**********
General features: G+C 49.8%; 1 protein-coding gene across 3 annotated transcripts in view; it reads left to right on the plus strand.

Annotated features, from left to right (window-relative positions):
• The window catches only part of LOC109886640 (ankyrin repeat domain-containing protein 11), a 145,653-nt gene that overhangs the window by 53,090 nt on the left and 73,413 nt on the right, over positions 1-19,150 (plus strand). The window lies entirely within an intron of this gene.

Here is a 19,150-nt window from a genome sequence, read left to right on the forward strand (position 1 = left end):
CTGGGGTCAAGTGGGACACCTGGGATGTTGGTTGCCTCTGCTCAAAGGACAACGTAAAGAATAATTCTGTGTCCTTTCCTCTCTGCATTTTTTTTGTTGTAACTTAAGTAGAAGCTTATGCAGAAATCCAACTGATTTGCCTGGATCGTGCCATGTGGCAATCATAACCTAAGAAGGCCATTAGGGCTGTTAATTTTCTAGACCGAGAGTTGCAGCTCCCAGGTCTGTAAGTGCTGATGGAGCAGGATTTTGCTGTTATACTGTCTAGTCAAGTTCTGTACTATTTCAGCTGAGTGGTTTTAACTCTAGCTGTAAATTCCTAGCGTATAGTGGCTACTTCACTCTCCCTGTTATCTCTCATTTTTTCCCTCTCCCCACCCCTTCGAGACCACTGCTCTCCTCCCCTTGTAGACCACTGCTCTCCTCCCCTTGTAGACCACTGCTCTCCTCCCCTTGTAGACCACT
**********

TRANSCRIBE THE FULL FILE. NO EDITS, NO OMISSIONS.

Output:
General features: G+C 49.8%; 1 protein-coding gene across 3 annotated transcripts in view; it reads left to right on the plus strand.

Annotated features, from left to right (window-relative positions):
• The window catches only part of LOC109886640 (ankyrin repeat domain-containing protein 11), a 145,653-nt gene that overhangs the window by 53,090 nt on the left and 73,413 nt on the right, over positions 1-19,150 (plus strand). The window lies entirely within an intron of this gene.

Here is a 19,150-nt window from a genome sequence, read left to right on the forward strand (position 1 = left end):
CTGGGGTCAAGTGGGACACCTGGGATGTTGGTTGCCTCTGCTCAAAGGACAACGTAAAGAATAATTCTGTGTCCTTTCCTCTCTGCATTTTTTTTGTTGTAACTTAAGTAGAAGCTTATGCAGAAATCCAACTGATTTGCCTGGATCGTGCCATGTGGCAATCATAACCTAAGAAGGCCATTAGGGCTGTTAATTTTCTAGACCGAGAGTTGCAGCTCCCAGGTCTGTAAGTGCTGATGGAGCAGGATTTTGCTGTTATACTGTCTAGTCAAGTTCTGTACTATTTCAGCTGAGTGGTTTTAACTCTAGCTGTAAATTCCTAGCGTATAGTGGCTACTTCACTCTCCCTGTTATCTCTCATTTTTTCCCTCTCCCCACCCCTTCGAGACCACTGCTCTCCTCCCCTTGTAGACCACTGCTCTCCTCCCCTTGTAGACCACTGCTCTCCTCCCCTTGTAGACCACT